On the night of May 29, 1913, at the brand new Theatre of the Champs Elysees in the heart of Paris, the controversial dance company Ballets Russes staged the premiere of Igor Stravinsky’s The Rite of Spring. The writer Jean Cocteau described the throng who attended: “The smart audience in tails and tulle, diamonds and ospreys, was interspersed with the suits and bandeaux of the aesthetic crowd.” Another account spoke of the crowd being awash in “diamonds and fur.” Eventually the audience hushed and a lone bassoon began to play the plaintive notes of the ballet’s opening measures.
What happened next was later described by some as a “riot” and by others as “the greatest scandal” in the history of the arts. During the performance, objects were thrown at the stage. There was shouting and brandishing of canes. Top hats were pulled down over men’s heads. In the uproar, according to one report, one irate attendee challenged a defender of the ballet to a duel.
Historians have struggled to sort out the eyewitness accounts to determine just what incited this response. Was it the subject matter— an ancient pagan ritual? Or perhaps it was Stravinsky’s music, which was full of dissonance and driving, erotic beats. Maybe the dancers, dressed as primitives and cavorting about like savages, flouted the refined sensibilities of the Parisian crowd. No one is entirely sure.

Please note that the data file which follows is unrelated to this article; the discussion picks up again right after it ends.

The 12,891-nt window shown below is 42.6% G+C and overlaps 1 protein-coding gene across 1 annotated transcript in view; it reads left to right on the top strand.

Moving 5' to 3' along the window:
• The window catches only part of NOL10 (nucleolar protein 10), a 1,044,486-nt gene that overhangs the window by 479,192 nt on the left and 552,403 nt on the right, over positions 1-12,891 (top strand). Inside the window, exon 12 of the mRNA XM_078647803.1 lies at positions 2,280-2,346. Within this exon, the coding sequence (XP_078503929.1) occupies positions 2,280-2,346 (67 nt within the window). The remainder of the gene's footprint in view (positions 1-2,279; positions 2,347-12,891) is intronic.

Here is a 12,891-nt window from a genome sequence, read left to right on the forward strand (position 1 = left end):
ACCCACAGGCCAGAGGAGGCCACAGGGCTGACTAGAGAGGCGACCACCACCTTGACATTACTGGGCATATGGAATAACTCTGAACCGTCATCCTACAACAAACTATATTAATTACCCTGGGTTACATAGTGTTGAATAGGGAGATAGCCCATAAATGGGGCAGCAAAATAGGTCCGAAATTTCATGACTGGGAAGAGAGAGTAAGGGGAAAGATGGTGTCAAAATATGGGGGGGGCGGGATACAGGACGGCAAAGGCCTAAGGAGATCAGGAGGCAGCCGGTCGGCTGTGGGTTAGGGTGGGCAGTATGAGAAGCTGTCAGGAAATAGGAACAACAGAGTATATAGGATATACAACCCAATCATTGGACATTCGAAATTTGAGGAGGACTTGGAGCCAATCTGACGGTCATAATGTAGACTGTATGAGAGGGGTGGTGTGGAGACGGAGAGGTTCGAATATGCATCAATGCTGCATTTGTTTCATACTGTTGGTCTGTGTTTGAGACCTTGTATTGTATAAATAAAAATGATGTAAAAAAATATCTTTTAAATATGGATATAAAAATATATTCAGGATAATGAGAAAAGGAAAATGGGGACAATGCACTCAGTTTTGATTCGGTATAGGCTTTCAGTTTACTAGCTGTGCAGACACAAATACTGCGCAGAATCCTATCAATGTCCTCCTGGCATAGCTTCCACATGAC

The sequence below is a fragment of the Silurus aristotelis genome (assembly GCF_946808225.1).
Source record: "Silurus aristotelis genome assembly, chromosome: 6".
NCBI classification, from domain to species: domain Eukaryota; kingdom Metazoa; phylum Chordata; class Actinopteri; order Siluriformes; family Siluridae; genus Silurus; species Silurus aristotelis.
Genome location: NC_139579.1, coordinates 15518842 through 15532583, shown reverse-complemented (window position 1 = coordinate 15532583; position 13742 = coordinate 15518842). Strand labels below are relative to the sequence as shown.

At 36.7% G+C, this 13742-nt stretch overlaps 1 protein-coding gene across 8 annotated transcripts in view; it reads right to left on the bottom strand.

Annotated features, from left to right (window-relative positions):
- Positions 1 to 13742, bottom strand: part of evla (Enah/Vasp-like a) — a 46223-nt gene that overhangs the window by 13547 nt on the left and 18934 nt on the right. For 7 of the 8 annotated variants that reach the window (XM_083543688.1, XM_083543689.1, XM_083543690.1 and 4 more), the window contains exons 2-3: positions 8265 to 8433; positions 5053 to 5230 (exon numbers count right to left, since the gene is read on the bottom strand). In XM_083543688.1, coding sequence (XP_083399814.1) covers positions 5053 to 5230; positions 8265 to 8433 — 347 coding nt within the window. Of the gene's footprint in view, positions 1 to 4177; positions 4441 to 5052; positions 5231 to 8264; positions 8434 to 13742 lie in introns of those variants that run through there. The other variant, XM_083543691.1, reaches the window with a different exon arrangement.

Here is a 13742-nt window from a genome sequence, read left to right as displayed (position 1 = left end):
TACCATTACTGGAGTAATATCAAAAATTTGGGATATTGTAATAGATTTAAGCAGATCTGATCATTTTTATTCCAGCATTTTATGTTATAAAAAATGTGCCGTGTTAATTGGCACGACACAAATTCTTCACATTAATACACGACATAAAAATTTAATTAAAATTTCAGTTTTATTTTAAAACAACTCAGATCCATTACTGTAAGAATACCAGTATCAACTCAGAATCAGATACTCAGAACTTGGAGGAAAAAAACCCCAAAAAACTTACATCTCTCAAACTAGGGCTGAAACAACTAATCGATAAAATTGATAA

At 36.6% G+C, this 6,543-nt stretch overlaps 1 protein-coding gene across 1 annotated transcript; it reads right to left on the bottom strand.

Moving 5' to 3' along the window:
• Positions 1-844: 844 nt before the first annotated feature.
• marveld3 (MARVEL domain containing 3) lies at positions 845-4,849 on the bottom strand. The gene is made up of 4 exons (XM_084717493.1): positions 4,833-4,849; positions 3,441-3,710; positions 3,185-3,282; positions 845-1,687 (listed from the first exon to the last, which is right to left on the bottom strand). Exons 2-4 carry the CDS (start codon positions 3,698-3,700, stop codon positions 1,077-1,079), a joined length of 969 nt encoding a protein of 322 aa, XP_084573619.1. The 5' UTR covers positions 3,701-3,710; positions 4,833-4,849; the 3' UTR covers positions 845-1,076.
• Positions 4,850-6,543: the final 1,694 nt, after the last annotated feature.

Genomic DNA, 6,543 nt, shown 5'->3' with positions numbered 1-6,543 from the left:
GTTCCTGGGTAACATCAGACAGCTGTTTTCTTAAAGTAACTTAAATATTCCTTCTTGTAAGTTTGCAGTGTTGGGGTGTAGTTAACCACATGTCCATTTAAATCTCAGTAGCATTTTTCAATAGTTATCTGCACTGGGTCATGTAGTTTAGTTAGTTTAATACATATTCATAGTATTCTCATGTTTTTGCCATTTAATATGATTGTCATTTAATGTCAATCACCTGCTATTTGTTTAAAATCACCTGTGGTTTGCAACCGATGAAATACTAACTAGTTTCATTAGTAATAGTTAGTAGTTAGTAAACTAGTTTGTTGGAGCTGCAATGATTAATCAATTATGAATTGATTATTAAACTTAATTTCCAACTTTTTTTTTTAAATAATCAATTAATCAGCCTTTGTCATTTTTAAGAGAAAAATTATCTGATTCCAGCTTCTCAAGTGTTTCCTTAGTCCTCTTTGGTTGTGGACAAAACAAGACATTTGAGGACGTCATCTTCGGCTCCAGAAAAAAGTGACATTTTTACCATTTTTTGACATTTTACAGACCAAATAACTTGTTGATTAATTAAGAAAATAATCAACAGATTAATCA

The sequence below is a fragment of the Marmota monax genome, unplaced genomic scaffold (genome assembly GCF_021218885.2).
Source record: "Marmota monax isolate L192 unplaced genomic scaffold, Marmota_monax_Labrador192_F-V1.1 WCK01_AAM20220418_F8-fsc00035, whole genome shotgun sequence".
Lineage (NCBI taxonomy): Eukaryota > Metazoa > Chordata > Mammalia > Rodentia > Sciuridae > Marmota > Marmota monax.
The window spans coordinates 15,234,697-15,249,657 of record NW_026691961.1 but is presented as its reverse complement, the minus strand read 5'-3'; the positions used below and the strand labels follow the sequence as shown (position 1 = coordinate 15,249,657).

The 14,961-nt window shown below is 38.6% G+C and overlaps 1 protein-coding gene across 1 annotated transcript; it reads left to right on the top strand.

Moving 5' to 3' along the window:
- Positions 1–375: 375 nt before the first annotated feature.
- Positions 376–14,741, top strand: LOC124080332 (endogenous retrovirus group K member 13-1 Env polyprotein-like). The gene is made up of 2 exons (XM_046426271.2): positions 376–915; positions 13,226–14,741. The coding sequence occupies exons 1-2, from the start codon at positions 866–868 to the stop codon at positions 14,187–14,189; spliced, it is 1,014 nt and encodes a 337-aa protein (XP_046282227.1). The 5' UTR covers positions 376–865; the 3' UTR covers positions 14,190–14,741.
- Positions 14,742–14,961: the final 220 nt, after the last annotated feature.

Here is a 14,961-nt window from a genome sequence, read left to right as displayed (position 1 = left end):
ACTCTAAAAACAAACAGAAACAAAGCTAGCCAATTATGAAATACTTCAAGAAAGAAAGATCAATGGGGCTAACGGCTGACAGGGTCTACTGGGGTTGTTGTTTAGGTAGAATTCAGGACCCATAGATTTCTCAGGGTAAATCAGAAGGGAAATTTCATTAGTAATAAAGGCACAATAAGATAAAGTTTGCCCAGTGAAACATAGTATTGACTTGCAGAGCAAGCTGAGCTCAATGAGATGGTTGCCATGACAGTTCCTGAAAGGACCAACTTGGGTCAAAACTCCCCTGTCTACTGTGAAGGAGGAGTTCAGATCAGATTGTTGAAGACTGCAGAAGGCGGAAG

But it’s a scene that’s become all too familiar to later generations: the debut of some piece of modern art that causes outrage and offence and, not infrequently, violence (or at least angry protests). One might say that this has become the recipe for success in the art world, that modern art lives by a sort of revolutionary ideology in which each new piece must spark outrage by shaming and destroying what has come before.
Make it new!
If you step back to take in the larger sweep of cultural history, a case could be made that modern art does not have an exclusive claim on revolutionary fervour. In every era there seems to be a movement from one dominant style to another, with advocates and practitioners of the new style reacting against and pushing away from what has come before. Examples abound. Take the shift from the squat, rounded arches of Romanesque architecture to the soaring pointed arches of the Gothic. Or the way the Mannerists, with their tortured, elongated human figures, were reacting against the symmetry and idealism of the High Renaissance. Or Romanticism’s stress on nature and organic form over against the Neoclassical fascination with machines and highly ordered, rational structures.
When people I know argue that revolutionas- methodology is the exclusive possession of modern art, I ask them to participate in a thought experiment focusing on the medieval era, a time we like to think was one of deep unity, piety, and traditionalism.
So just for a moment imagine you belong to the Romanesque Architects Club and you’ve been invited as a group to tour the first Gothic cathedral. You and your fellow architects are justly proud of your great Romanesque cathedrals, with their hallmark rounded arch—alluding to the grandeur of the mighty Roman Empire—and the dark, mystery-haunted spaces you’ve created (because rounded arches only permit small windows in your sacred spaces).